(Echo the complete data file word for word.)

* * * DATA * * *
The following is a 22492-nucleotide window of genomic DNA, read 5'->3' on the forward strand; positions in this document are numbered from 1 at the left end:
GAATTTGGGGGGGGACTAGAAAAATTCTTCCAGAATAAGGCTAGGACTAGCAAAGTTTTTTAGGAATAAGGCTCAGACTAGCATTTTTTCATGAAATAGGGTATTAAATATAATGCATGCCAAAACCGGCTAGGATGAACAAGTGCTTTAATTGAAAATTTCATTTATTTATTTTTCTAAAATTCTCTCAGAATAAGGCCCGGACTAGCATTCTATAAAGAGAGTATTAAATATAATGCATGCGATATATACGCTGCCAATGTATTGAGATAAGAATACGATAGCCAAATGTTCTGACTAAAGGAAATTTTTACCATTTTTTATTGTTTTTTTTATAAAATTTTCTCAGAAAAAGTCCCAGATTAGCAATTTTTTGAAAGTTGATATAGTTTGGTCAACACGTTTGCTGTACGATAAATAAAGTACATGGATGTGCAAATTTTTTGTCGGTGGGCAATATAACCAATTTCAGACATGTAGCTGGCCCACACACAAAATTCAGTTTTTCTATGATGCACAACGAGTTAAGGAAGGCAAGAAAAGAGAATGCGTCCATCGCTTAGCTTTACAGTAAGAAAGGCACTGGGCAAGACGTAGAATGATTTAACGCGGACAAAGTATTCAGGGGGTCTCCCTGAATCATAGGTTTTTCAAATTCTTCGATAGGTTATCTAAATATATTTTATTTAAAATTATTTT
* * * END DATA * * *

The following is a 22492-nucleotide window of genomic DNA, read 5'->3' on the forward strand; positions in this document are numbered from 1 at the left end:
GAATTTGGGGGGGGACTAGAAAAATTCTTCCAGAATAAGGCTAGGACTAGCAAAGTTTTTTAGGAATAAGGCTCAGACTAGCATTTTTTCATGAAATAGGGTATTAAATATAATGCATGCCAAAACCGGCTAGGATGAACAAGTGCTTTAATTGAAAATTTCATTTATTTATTTTTCTAAAATTCTCTCAGAATAAGGCCCGGACTAGCATTCTATAAAGAGAGTATTAAATATAATGCATGCGATATATACGCTGCCAATGTATTGAGATAAGAATACGATAGCCAAATGTTCTGACTAAAGGAAATTTTTACCATTTTTTATTGTTTTTTTTATAAAATTTTCTCAGAAAAAGTCCCAGATTAGCAATTTTTTGAAAGTTGATATAGTTTGGTCAACACGTTTGCTGTACGATAAATAAAGTACATGGATGTGCAAATTTTTTGTCGGTGGGCAATATAACCAATTTCAGACATGTAGCTGGCCCACACACAAAATTCAGTTTTTCTATGATGCACAACGAGTTAAGGAAGGCAAGAAAAGAGAATGCGTCCATCGCTTAGCTTTACAGTAAGAAAGGCACTGGGCAAGACGTAGAATGATTTAACGCGGACAAAGTATTCAGGGGGTCTCCCTGAATCATAGGTTTTTCAAATTCTTCGATAGGTTATCTAAATATATTTTATTTAAAATTATTTT